It was that time of year again folks. I headed off to Winchester Writers’ Fest and put myself into a perpetual state of worry and self-doubt for at least 48 hours.
For those of you who don’t know, Winchester University holds a festival each year for writers. They have authors, agents, publishers, editors, etc running workshops and giving talks on all aspects of the writing and publishing process. An intense (but worth it) weekend.
The bit that causes me the most anxiety? Agent one-to-ones. 15 minute slots with your chosen agents where you try to pitch them your novel without turning into a babbling idiot. And by gum do I say some strange things when I’m nervous.Ultimately, it’s important to try and grow a tough skin that you can wear just for these occasions. Take it off and be the soft and sensitive person you love to be 99% of the time. But have it ready for battle. Because if you’re a writer and you’re serious about getting published then you will have set-backs and rejections and the odd rude comment. It happens. You gotta learn to deal with it.
Here’s some things that I have learnt from attending the festival over the years (this was my third go at it)
1. Develop a strong sense of ‘who you are’ as a writer. This makes it easier to sort through the feedback you’ll receive from agents/editors etc.
2. Listen. Just because you know who you are doesn’t mean you’ve stopped growing and getting better. Criticism is useful, when it’s constructive.
3. They’ve already read your work (probably, hopefully) and made up their mind about you. That said, you can also usually work this out within the first couple of minutes. It gets easier to tell when someone just isn’t interested in your book and it’s at this point that you need to change tactic. Try and get out of them something useful, even if you’re not going to be successful in the way you’d hoped.
4. Learn the difference between “constructive” and “dismissive”. It happens. Related to the above; some people just aren’t interested. So pick out any legit points and ignore the rest.
5. Consider feedback carefully, but don’t dissect it too much “in the moment”. My initial reaction to any kind of criticism is to spiral into a pit of self-doubt and disgust. But I know how my brain works now, and I know that I need to just let that run its course before I start sorting through the feedback with a clearer heart and mind.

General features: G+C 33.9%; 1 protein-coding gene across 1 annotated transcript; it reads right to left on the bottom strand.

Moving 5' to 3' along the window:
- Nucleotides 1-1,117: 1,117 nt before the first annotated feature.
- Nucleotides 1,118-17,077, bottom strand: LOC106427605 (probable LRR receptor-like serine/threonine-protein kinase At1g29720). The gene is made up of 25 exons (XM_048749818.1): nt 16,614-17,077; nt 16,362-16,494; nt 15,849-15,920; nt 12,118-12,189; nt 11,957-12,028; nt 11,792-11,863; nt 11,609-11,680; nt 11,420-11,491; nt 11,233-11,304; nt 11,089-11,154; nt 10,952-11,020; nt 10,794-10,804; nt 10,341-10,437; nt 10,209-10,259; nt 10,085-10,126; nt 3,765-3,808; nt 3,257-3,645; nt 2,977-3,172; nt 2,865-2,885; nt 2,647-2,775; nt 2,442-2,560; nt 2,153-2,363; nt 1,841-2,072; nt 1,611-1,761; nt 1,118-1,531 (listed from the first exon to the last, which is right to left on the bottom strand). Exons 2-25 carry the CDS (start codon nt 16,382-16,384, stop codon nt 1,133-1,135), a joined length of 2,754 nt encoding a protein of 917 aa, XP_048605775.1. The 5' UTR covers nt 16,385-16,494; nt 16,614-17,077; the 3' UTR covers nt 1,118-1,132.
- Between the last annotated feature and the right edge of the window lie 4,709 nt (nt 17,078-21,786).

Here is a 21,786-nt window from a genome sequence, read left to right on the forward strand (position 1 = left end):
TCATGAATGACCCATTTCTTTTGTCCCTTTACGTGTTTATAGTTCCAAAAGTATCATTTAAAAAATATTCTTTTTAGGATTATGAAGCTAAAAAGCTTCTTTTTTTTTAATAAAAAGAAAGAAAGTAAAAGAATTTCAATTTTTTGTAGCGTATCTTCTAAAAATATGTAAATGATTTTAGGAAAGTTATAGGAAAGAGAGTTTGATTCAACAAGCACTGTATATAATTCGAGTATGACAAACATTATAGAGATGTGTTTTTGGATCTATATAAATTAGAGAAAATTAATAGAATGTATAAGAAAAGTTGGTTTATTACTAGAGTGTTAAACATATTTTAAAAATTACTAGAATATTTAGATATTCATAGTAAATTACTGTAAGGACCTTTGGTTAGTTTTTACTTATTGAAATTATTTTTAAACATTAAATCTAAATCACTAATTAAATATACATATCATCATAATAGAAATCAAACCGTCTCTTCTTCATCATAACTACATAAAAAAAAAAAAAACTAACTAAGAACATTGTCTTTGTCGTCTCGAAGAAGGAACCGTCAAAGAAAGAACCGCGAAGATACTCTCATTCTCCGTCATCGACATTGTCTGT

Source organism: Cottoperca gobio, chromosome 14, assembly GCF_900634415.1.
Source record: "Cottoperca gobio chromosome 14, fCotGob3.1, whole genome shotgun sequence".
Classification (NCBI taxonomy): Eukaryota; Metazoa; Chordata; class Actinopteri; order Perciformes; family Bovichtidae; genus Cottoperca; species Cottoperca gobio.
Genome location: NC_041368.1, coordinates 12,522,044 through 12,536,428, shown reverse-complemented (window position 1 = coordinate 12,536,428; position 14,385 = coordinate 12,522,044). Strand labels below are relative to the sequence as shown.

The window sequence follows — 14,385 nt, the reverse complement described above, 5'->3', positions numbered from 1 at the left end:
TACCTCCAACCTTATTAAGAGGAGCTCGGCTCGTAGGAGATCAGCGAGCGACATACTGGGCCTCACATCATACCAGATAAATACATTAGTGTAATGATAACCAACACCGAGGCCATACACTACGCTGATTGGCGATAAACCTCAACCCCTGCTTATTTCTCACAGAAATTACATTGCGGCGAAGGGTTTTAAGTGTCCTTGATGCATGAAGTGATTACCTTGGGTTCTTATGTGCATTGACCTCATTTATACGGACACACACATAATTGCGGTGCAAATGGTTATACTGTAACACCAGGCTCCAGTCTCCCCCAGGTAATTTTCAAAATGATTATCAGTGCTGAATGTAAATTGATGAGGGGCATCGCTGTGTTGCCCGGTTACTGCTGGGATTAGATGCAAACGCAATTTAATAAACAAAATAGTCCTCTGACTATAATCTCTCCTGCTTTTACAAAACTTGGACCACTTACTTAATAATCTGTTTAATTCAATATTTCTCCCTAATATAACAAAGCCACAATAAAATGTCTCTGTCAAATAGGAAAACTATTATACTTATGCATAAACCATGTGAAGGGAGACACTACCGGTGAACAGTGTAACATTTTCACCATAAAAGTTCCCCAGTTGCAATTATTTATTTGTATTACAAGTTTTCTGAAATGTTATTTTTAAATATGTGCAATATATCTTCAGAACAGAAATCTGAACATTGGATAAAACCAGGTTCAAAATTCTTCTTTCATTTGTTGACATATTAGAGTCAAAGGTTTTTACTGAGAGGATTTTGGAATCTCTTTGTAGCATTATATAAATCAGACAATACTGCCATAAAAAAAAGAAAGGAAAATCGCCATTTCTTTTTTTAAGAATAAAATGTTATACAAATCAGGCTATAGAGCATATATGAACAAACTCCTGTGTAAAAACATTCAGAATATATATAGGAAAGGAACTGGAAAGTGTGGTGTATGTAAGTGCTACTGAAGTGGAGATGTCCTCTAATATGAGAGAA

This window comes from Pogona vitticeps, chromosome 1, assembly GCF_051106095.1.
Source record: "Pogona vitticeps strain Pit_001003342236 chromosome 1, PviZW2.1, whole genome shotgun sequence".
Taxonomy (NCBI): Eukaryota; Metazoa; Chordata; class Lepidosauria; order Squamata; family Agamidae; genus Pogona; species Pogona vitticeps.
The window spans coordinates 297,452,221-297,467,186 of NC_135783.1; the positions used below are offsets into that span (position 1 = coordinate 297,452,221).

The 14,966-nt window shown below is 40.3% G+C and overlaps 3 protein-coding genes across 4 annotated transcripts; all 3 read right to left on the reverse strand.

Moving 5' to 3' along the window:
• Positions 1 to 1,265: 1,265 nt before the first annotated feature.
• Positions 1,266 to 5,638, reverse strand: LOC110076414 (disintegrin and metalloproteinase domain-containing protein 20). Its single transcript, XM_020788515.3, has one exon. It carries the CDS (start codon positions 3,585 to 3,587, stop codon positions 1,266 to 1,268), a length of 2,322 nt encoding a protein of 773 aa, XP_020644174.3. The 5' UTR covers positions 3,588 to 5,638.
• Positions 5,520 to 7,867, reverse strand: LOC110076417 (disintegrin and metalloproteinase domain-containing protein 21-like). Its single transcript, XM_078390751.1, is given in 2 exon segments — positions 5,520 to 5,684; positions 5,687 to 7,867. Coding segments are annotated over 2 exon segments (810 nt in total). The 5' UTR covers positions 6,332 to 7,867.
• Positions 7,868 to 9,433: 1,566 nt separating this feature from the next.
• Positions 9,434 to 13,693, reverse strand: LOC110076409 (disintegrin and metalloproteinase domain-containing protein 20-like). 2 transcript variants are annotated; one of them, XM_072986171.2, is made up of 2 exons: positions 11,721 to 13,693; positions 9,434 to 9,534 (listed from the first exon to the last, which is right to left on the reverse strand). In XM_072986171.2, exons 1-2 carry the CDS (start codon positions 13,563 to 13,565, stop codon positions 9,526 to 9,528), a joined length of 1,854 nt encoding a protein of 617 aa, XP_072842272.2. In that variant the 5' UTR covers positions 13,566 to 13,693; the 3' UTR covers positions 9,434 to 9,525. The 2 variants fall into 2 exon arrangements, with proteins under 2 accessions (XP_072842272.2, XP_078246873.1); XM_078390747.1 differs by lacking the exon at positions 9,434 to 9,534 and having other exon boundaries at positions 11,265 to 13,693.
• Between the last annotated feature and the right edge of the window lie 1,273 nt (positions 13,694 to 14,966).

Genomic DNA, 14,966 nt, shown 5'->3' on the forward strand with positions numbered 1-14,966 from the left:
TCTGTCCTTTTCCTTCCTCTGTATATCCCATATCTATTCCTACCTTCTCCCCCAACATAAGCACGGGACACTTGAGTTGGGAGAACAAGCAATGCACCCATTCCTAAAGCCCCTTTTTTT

6. Everyone will say something different. Follow your instincts. Only jump through the hoops you want to jump through.
7. Having a thick skin doesn’t mean you have to be prickly or get mad. Always be polite, even though you’re boiling with rage and disappointment with yourself on the inside.
8. Take notes. If you’re like me you might struggle to do this during a meeting, but don’t hesitate to jot down some notes straight after. For later.
9. Speak to a friend. They’ll let you bounce any initial knee-jerk reactions off them. It gets it out of your system faster.
10. Remember that you ARE a writer. And you WILL write again. Accept criticism as a challenge; edit, rewrite and resubmit. Prove the haters wrong.
11. Don’t take it personally. Agents are just doing their job. Sure, they want to find books that they love. But ultimately they want something they can SELL.
12. Have fun with it. It’s not the end of everything if you don’t get a single crumb of success. It means you just haven’t made it “yet”. Laugh, eat good food, and network with anyone and everyone. You never know who you’ll meet, and connections can take you far.
(gutting when they forget you, though)
I had a blast at the weekend. Not least of all because I was with some great friends and made even more. We laughed (literally to tears), we stuffed our faces and we learned a lot about our writing, and about ourselves. Overall a great success and yep, even if I’ve managed the impossible and bagged myself an agent by next year, I’ll still be going again. I’ve got the Winchester bug.